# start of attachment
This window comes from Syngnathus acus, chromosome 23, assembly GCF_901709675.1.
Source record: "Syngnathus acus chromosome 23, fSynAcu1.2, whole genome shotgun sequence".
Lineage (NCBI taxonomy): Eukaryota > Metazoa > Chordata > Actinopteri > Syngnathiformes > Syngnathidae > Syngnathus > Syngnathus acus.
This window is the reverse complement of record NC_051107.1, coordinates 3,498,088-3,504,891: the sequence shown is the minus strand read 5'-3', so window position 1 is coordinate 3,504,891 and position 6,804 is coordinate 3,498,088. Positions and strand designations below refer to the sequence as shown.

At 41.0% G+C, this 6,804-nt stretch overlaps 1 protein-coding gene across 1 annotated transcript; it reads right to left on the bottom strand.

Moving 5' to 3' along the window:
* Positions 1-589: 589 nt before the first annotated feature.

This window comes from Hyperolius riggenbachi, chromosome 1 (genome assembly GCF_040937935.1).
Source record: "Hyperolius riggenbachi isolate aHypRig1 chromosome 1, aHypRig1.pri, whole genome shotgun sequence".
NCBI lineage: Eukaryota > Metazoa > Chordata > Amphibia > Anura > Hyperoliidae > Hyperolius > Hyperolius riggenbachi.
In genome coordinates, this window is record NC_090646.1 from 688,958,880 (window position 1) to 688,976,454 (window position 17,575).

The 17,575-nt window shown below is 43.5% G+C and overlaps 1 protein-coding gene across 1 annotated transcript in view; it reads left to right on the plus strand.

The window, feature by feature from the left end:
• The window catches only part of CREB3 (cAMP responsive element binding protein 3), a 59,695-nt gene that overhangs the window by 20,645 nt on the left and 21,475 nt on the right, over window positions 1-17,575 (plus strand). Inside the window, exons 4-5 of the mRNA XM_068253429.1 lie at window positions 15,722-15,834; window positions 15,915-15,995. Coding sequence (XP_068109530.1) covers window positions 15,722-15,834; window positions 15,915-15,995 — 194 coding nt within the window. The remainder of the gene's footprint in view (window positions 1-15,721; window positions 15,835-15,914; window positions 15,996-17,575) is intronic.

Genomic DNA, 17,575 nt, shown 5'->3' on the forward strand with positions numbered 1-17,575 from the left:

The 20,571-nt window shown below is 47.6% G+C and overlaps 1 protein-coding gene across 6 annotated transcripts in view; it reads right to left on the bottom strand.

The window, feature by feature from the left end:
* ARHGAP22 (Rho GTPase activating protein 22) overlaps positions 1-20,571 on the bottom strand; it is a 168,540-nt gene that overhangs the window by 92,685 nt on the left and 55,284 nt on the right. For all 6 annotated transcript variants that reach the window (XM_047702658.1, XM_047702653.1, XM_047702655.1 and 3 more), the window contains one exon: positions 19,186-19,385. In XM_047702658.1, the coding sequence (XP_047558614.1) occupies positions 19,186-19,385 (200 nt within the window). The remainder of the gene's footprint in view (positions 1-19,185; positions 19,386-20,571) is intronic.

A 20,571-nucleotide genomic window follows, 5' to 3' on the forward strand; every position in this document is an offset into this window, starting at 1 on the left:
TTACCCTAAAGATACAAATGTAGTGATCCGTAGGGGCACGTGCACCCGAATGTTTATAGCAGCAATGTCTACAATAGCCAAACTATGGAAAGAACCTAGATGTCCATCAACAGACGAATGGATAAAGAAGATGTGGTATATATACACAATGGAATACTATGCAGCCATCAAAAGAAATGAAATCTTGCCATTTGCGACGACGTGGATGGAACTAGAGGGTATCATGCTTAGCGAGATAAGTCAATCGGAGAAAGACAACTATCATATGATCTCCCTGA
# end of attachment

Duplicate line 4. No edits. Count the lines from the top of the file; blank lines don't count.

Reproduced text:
This window is the reverse complement of record NC_051107.1, coordinates 3,498,088-3,504,891: the sequence shown is the minus strand read 5'-3', so window position 1 is coordinate 3,504,891 and position 6,804 is coordinate 3,498,088. Positions and strand designations below refer to the sequence as shown.